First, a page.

This is a guide about the different built-in math objects: vectors, matrices, and quaternions. All of these will be referred to as "vector objects" or just "vectors". Vectors are useful because they can represent a multidimensional quantity (like a 3D position) using just a single value.
-- Without vectors function object:update(dt) object.x = object.x + object.vx * dt object.y = object.y + object.vy * dt object.z = object.z + object.vz * dt end -- With vectors function object:update(dt) object.position:add(object.velocity * dt) end
The following vector types are supported:
quat, a quaternion.
mat4, a 4D matrix.
Most LÖVR functions that accept positions, orientations, transforms, velocities, etc. also accept vector objects, so they can be used interchangeably with numbers:
function lovr.draw() -- position and size are vec3's, rotation is a quat lovr.graphics.box('fill', position, size, rotation) end
Temporary vs. Permanent
Vectors can be created in two different ways: permanent and temporary.
Permanent vectors behave like normal LÖVR objects. They are individual objects that are garbage
collected when no longer needed. They're created using the usual
self.position = lovr.math.newVec3(x, y, z)
Temporary vectors are created from a shared pool of vector objects. This makes them faster
because they use temporary memory and do not need to be garbage collected. To make a temporary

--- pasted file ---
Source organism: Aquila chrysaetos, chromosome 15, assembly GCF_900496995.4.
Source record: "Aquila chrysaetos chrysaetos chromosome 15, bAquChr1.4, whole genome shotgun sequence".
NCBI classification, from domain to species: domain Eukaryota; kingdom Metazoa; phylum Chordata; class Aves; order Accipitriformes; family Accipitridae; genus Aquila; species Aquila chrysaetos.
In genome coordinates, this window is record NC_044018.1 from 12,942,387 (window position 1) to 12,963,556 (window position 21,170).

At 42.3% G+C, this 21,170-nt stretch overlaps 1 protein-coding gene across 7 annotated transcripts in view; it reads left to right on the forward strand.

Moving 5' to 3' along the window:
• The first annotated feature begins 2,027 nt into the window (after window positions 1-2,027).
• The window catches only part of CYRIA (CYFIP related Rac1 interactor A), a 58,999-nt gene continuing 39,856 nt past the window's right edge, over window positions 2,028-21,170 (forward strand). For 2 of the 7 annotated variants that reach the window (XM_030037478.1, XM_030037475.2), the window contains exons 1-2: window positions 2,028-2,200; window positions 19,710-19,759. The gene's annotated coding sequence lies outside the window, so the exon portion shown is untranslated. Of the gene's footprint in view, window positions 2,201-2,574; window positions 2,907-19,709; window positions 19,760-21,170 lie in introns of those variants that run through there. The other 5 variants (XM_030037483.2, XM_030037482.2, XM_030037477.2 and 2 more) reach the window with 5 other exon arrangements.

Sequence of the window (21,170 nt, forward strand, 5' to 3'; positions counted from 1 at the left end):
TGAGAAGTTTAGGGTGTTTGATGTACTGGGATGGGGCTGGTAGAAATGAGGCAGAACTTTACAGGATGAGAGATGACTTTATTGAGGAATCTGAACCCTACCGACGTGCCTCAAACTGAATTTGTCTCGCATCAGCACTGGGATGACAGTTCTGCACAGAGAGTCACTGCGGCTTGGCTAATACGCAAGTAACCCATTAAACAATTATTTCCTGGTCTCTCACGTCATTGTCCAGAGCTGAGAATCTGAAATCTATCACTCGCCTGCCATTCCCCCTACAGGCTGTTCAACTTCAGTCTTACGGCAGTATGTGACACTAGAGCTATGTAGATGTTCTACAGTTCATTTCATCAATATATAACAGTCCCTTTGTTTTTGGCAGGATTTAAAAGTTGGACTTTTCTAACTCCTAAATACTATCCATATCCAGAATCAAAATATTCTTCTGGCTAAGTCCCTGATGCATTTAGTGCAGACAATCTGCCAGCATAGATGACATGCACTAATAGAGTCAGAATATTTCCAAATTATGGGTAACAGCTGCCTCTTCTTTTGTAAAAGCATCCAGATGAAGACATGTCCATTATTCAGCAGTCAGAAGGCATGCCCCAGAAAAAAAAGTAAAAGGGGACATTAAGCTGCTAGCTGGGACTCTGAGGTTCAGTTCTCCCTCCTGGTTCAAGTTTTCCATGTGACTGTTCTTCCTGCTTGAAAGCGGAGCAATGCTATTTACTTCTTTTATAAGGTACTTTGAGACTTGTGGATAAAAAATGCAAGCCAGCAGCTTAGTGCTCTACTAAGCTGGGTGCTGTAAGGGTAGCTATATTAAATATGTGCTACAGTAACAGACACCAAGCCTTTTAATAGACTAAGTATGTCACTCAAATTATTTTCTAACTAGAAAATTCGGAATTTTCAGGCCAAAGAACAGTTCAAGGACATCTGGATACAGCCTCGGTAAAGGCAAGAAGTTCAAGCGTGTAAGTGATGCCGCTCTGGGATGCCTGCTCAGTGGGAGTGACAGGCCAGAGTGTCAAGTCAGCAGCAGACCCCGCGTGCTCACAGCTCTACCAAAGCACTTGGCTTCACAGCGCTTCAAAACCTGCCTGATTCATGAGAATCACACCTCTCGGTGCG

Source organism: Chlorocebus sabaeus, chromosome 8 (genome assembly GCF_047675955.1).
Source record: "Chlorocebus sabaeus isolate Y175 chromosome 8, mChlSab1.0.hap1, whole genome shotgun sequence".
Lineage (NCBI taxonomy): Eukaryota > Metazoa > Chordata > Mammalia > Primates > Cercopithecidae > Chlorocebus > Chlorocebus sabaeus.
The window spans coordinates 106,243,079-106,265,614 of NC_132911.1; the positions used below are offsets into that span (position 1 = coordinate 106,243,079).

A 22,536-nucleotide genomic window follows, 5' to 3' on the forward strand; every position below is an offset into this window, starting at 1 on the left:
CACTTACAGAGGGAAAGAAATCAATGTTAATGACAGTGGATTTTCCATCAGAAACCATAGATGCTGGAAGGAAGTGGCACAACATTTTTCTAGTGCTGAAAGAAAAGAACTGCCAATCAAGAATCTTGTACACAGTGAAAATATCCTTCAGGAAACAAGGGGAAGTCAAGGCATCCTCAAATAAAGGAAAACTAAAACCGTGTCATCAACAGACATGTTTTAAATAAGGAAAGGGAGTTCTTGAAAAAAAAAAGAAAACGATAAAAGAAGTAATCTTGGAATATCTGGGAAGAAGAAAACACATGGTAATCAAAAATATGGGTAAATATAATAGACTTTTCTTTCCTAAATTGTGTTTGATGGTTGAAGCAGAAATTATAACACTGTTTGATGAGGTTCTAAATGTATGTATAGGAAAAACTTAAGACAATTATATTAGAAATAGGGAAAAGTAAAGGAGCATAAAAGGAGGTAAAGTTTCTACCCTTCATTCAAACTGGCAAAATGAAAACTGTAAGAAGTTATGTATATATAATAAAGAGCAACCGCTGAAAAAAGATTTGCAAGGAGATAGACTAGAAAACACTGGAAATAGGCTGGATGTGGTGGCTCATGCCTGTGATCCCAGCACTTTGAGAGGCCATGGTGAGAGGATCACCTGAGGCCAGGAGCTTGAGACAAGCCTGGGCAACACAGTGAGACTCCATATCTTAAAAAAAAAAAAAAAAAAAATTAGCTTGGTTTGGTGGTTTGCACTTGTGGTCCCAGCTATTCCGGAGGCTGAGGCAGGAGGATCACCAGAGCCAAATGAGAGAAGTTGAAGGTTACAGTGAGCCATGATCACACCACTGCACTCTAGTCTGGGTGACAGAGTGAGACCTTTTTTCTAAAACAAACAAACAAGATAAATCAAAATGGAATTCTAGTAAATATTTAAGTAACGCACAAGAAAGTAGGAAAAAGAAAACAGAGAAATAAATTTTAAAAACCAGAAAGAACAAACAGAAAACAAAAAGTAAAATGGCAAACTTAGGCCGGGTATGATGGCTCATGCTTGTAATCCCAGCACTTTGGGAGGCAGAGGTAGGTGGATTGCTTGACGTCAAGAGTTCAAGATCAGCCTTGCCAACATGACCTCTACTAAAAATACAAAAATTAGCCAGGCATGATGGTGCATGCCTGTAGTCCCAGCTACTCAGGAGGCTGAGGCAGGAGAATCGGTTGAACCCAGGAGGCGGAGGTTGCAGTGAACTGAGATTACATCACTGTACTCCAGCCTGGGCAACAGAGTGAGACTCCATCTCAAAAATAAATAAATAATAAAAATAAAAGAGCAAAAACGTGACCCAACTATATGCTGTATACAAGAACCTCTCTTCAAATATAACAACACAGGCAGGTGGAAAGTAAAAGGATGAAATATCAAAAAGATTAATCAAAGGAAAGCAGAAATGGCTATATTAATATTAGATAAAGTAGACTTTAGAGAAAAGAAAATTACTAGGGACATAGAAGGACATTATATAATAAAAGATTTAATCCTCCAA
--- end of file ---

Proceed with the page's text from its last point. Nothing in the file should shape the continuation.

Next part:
vector, leave off the
local position = lovr.math.vec3(x, y, z)
As a further shorthand, these vector constructors are placed on the global scope. If you prefer to
keep the global scope clean, this can be configured using the
t.math.globals flag in
local position = vec3(x1, y1, z1) + vec3(x2, y2, z2)
Temporary vectors, with all their speed, come with an important restriction: they can only be used during the frame in which they were created. Saving them into variables and using them later on will throw an error:
local position = vec3(1, 2, 3) function lovr.update(dt) -- Reusing a temporary vector across frames will error: position:add(vec3(dt)) end
It's possible to overflow the temporary vector pool. If that happens,
lovr.math.drain can be used
to periodically drain the pool, invalidating any existing temporary vectors.
Vectors have metamethods, allowing them to be used using the normal math operators like
print(vec3(2, 4, 6) * .5 + vec3(10, 20, 30))
These metamethods will create new temporary vectors.
Components and Swizzles
The raw components of a vector can be accessed like normal fields:
print(vec3(1, 2, 3).z) --> 3 print(mat4()) --> 1
Also, multiple fields can be accessed and combined into a new (temporary) vector, called swizzling:
local position = vec3(10, 5, 1) print(position.xy) --> vec2(10, 5) print(position.xyy) --> vec3(10, 5, 5) print(position.zyxz) --> vec4(1, 5, 10, 1)
The following fields are supported for vectors:
Matrices use numbers for accessing individual components in "column-major" order.
All fields can also be assigned to.
-- Swap the components of a 2D vector v.xy = v.yx
unpack function can be used (on any vector type) to access all of the individual components of
a vector object. For quaternions you can choose whether you want to unpack the angle/axis
representation or the raw quaternion components. Similarly, matrices support raw unpacking as well
as decomposition into translation/scale/rotation values.
lovr.math for the detailed API reference pages for the different vector types.